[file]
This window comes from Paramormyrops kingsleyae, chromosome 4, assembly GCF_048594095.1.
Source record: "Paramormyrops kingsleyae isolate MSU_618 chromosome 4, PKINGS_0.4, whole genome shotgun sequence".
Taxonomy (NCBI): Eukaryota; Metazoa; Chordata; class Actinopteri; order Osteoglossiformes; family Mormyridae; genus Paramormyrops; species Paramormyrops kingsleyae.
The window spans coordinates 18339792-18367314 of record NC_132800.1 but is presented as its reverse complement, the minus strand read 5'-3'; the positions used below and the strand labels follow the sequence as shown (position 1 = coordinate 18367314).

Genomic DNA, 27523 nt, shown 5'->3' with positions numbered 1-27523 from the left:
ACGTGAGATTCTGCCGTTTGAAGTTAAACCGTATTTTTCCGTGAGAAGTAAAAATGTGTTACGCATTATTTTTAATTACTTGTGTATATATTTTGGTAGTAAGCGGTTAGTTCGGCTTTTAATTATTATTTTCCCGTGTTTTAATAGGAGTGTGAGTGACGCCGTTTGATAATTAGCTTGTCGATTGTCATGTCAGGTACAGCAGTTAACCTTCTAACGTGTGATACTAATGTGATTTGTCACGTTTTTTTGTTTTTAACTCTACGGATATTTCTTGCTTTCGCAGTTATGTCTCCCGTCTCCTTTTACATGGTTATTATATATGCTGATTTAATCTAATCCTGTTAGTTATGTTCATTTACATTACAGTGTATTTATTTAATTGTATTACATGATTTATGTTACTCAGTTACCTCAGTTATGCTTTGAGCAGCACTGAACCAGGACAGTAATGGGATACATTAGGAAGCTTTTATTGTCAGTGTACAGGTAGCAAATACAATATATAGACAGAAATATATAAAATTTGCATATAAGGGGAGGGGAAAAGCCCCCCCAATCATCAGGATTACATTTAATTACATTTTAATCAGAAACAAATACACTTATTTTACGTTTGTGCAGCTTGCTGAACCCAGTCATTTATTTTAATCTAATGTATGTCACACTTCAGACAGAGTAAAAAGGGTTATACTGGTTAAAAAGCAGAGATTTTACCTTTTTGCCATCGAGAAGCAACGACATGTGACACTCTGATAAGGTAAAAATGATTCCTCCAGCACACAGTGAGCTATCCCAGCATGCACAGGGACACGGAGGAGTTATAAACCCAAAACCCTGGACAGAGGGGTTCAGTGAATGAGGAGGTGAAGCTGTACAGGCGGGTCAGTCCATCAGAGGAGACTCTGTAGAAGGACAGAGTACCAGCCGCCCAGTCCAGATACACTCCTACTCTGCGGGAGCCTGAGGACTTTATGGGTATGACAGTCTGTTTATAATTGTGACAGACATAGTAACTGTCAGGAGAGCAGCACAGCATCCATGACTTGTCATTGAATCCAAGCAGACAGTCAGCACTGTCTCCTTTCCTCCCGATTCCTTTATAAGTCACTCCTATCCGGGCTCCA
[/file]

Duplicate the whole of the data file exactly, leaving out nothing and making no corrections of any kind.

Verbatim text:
This window comes from Paramormyrops kingsleyae, chromosome 4, assembly GCF_048594095.1.
Source record: "Paramormyrops kingsleyae isolate MSU_618 chromosome 4, PKINGS_0.4, whole genome shotgun sequence".
Taxonomy (NCBI): Eukaryota; Metazoa; Chordata; class Actinopteri; order Osteoglossiformes; family Mormyridae; genus Paramormyrops; species Paramormyrops kingsleyae.
The window spans coordinates 18339792-18367314 of record NC_132800.1 but is presented as its reverse complement, the minus strand read 5'-3'; the positions used below and the strand labels follow the sequence as shown (position 1 = coordinate 18367314).

Genomic DNA, 27523 nt, shown 5'->3' with positions numbered 1-27523 from the left:
ACGTGAGATTCTGCCGTTTGAAGTTAAACCGTATTTTTCCGTGAGAAGTAAAAATGTGTTACGCATTATTTTTAATTACTTGTGTATATATTTTGGTAGTAAGCGGTTAGTTCGGCTTTTAATTATTATTTTCCCGTGTTTTAATAGGAGTGTGAGTGACGCCGTTTGATAATTAGCTTGTCGATTGTCATGTCAGGTACAGCAGTTAACCTTCTAACGTGTGATACTAATGTGATTTGTCACGTTTTTTTGTTTTTAACTCTACGGATATTTCTTGCTTTCGCAGTTATGTCTCCCGTCTCCTTTTACATGGTTATTATATATGCTGATTTAATCTAATCCTGTTAGTTATGTTCATTTACATTACAGTGTATTTATTTAATTGTATTACATGATTTATGTTACTCAGTTACCTCAGTTATGCTTTGAGCAGCACTGAACCAGGACAGTAATGGGATACATTAGGAAGCTTTTATTGTCAGTGTACAGGTAGCAAATACAATATATAGACAGAAATATATAAAATTTGCATATAAGGGGAGGGGAAAAGCCCCCCCAATCATCAGGATTACATTTAATTACATTTTAATCAGAAACAAATACACTTATTTTACGTTTGTGCAGCTTGCTGAACCCAGTCATTTATTTTAATCTAATGTATGTCACACTTCAGACAGAGTAAAAAGGGTTATACTGGTTAAAAAGCAGAGATTTTACCTTTTTGCCATCGAGAAGCAACGACATGTGACACTCTGATAAGGTAAAAATGATTCCTCCAGCACACAGTGAGCTATCCCAGCATGCACAGGGACACGGAGGAGTTATAAACCCAAAACCCTGGACAGAGGGGTTCAGTGAATGAGGAGGTGAAGCTGTACAGGCGGGTCAGTCCATCAGAGGAGACTCTGTAGAAGGACAGAGTACCAGCCGCCCAGTCCAGATACACTCCTACTCTGCGGGAGCCTGAGGACTTTATGGGTATGACAGTCTGTTTATAATTGTGACAGACATAGTAACTGTCAGGAGAGCAGCACAGCATCCATGACTTGTCATTGAATCCAAGCAGACAGTCAGCACTGTCTCCTTTCCTCCCGATTCCTTTATAAGTCACTCCTATCCGGGCTCCA